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Pointers from the Professionals: Diana Solomon, Makeup Artist for Saturday Night Live

There’s nothing funny about makeup for Diana Solomon. Well, maybe a few things. The licensed makeup artist has been making the cast of Saturday Night Live look their best for eleven seasons, and helping everyone from sitcom stars to backyard brides bring out their best features.

In addition to working with photographers and the faces we see on soap operas and the Today Show, Solomon teaches others her artistic skill. She instructs makeup at Media Makeup Academy in New York. She sat down with Color Me Rouge to offer a little insight on the makeup business and provided us with some tips you might be able to use today.

Q. How is doing makeup for SNL different than for another type of show or event?

A. Well, I’m in my 11th season and I do the makeup of the background actors and the guest bands and the House band’s percussionist, Valerie Nananjo. SNL is such a unique live show. I think it’s like the Indy 500 if you had to paint the tire while you changed it!

Q. How long does it generally take you to prepare a actor for a role? What steps are involved?

A. On SNL, background actors take 5 to 20 minutes and cast members take 20-45 minutes in the makeup chair. Usually I start with concealer, HD Foundation (Smashbox) with a sponge, and powder (Erno Laszlo) with a puff. Then additional shadows, liners, blushes and lip glosses are added depending on the part. For example, a reporter would have more neutral colors, while a showgirl would have bright metallic colors. For men, I would also apply beards and mustaches for characters like Abe Lincoln and the President of Iran.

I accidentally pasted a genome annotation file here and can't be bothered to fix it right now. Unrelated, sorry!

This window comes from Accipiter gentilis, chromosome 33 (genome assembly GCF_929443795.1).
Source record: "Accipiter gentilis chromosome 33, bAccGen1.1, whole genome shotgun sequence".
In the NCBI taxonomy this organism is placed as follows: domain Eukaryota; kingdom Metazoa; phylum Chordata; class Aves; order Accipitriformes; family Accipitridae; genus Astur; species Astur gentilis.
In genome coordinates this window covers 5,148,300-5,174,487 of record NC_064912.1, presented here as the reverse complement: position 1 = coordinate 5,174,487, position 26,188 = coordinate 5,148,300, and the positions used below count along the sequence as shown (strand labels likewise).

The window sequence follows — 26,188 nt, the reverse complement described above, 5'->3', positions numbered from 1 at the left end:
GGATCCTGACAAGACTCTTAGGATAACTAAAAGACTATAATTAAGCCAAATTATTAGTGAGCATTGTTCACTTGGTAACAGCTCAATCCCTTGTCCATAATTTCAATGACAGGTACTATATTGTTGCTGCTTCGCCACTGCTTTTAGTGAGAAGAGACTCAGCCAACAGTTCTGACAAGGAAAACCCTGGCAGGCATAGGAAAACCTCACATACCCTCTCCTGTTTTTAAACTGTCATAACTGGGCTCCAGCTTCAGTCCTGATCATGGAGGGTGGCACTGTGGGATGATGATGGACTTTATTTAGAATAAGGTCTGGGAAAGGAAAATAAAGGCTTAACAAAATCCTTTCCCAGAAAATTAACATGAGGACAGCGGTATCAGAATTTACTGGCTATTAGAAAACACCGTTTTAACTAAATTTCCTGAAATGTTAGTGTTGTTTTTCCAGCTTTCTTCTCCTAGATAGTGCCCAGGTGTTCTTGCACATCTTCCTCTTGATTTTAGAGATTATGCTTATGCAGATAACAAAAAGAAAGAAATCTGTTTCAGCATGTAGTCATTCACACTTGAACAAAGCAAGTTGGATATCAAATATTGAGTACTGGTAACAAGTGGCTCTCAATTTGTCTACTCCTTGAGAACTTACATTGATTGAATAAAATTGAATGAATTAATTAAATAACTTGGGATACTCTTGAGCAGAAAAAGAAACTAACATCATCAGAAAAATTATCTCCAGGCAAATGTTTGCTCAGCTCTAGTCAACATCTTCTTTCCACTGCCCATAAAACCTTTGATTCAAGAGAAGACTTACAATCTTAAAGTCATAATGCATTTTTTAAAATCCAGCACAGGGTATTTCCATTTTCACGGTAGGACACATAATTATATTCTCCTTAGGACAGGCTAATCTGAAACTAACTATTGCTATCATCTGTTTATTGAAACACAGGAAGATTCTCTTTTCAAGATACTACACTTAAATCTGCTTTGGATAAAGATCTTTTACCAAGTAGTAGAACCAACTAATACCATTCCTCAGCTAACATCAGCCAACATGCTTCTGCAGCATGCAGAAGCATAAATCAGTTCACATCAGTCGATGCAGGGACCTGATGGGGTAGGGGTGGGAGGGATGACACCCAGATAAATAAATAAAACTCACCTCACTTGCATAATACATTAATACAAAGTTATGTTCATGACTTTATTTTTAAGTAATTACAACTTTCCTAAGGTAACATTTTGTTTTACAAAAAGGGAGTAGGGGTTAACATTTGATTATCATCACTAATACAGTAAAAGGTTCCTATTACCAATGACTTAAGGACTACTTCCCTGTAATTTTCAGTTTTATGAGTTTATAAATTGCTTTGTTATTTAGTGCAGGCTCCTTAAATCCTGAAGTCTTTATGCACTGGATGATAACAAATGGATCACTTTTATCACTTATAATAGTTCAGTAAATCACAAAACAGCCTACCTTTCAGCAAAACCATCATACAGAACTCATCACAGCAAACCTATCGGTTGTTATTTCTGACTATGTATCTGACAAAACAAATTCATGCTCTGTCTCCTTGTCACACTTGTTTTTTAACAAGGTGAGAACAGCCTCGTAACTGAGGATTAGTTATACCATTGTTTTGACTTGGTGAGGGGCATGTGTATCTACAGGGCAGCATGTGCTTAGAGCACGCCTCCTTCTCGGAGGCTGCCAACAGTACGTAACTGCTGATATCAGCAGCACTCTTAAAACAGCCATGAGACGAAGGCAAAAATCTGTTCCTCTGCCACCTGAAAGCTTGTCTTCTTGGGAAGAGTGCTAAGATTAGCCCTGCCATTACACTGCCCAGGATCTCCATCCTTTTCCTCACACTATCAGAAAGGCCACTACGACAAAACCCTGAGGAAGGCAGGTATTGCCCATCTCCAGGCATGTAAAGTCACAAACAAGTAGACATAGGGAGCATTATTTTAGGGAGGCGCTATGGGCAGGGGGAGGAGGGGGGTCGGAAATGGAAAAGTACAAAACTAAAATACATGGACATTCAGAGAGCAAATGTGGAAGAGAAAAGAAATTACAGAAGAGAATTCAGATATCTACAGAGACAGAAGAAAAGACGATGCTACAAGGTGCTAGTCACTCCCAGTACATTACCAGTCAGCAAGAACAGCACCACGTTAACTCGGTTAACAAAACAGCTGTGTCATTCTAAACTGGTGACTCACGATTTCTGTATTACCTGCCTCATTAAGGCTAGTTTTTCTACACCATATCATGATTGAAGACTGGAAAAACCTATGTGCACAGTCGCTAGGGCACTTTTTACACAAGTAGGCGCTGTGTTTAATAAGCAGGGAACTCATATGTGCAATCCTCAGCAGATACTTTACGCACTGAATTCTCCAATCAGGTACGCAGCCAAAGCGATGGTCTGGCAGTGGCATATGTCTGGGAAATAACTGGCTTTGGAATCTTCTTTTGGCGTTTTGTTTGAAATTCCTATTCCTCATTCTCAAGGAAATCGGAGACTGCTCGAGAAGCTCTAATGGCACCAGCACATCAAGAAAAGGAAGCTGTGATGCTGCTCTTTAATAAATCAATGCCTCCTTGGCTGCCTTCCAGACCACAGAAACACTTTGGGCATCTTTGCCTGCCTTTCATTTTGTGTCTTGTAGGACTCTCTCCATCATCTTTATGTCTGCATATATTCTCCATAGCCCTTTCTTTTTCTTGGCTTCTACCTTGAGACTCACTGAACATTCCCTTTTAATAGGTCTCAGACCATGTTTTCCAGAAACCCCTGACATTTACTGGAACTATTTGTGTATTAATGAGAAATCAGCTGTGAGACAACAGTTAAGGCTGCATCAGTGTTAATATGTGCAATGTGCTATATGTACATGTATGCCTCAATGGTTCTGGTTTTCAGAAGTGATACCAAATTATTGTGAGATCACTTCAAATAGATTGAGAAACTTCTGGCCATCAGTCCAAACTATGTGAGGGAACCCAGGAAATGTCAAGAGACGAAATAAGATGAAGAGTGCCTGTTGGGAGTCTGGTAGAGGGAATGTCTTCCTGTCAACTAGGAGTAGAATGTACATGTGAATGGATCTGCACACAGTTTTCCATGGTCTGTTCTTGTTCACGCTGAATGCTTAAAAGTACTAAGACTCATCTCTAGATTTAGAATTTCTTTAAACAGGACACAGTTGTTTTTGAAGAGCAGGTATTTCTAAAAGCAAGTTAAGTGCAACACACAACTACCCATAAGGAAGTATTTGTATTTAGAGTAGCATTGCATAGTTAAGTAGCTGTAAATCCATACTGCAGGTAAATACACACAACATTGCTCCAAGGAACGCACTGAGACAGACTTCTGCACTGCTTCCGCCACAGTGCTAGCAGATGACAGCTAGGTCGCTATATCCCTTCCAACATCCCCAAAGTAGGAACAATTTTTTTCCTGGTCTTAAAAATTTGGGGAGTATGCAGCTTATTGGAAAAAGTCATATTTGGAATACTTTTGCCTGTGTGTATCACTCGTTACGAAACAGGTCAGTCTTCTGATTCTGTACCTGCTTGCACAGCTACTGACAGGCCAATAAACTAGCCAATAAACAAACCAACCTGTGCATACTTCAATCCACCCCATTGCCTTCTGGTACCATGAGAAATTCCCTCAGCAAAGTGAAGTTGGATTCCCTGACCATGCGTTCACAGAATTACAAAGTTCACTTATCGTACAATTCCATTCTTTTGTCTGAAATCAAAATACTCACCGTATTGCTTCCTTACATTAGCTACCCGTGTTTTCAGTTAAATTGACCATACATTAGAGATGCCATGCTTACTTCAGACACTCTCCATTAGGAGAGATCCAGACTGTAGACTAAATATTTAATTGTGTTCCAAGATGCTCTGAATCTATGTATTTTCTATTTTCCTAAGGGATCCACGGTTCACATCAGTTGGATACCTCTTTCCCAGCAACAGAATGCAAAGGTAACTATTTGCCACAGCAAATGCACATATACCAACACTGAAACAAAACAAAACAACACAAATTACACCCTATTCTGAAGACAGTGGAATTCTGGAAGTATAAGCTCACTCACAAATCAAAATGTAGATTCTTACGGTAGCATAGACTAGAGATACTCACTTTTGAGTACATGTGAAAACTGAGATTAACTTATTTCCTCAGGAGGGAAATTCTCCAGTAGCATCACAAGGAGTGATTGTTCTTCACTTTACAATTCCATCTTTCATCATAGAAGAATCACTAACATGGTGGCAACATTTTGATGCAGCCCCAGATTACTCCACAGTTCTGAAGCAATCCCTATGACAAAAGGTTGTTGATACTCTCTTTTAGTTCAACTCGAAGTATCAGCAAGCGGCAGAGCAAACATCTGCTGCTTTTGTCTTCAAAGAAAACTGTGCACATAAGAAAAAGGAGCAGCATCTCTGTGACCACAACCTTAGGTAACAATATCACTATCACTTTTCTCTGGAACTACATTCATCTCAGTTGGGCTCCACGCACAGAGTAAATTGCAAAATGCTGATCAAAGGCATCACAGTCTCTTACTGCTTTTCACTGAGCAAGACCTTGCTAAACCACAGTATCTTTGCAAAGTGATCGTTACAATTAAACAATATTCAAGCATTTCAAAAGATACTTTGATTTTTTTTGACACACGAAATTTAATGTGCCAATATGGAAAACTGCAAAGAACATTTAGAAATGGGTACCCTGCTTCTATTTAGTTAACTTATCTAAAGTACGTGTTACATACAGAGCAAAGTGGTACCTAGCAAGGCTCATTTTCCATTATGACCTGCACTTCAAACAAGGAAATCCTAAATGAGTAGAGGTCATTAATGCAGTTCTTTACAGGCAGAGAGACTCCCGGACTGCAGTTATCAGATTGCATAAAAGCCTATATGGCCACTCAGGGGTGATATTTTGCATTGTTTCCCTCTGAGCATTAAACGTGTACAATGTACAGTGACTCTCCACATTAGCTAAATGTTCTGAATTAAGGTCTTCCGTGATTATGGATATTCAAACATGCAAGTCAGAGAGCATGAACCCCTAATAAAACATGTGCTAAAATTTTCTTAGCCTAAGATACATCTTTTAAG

When I’ve done “quick changes,” I’ve had as much time to go from one makeup to the next as it took the station to run the commercials. That could be as little as 6 minutes. During that time the hairstylist is changing the wigs and the wardrobe stylist is doing the costume change.

My favorite quick-change was when Kristen Wigg changed from “Carol Channing as Hello Dolly” to the woman in the “A-Holes,” complete with fake nails. The stage manager stood inches away with a stopwatch giving us time checks and then saying “stop.” At that point Kristen Wigg had about 1 minute to get to the stage.

Q. What is your favorite part of the job?

A. The makeup. And seeing Paul Simon in 2001 [when he was musical guest on the show along with Alicia Keys].

Q. What are some of your go-to methods for making a client look their best?

A. Highlighter in the inner corners of the eyes and above the lipline.

Q. What other projects do you work on, aside from teaching and SNL? What is your favorite?

A. I just worked on several teaching videos for McGraw Hill Publishing. For me the best thing is the variety. Of course SNL is my favorite. Perhaps it’s because the chemistry is there. It could be because the cast has a famous comedy tradition or because there is great feng shui in the studio.

Q. What are some common makeup mistakes that you see, and how can women fix or prevent them?

A. Use concealer, not foundation to cover or hide imperfections.

Q. If a woman could only have three cosmetics in her makeup bag, what do you recommend they be? Why?

A. Concealer, mascara and lip color. If someone was going to take your picture and you had three minutes for makeup, you’d hide the imperfections then define your eyes and lips. If you have five seconds extra, pinch your cheeks!

Q. What are some of the most common aspects of makeup design that your students struggle with? Why? How do you help them get around these?

A. The most difficult is choosing foundation colors. The first thing is to forget about stereotypes like blonde hair and blue eyes equals pale skin, or brown hair and brown eyes equals darker skin. Technically, liquid eyeliner can be problematic. I teach them to control the brush and “drive” without using the brake.

Q. If you could give one piece of makeup advice to the average woman, what would it be?

A. Put on some natural looking makeup. [Wear] the three things [mentioned above] and cream blush, powder and a neutral eyeshadow for everyday.

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Lauren Stewart
By: Lauren Stewart

Lauren Stewart is a freelancer writer from Michigan. She enjoys writing about beauty, health and fitness! She is passionate about learning new ways to take control of her health and wellness and is a makeup and skincare junkie! You can contact her by emailing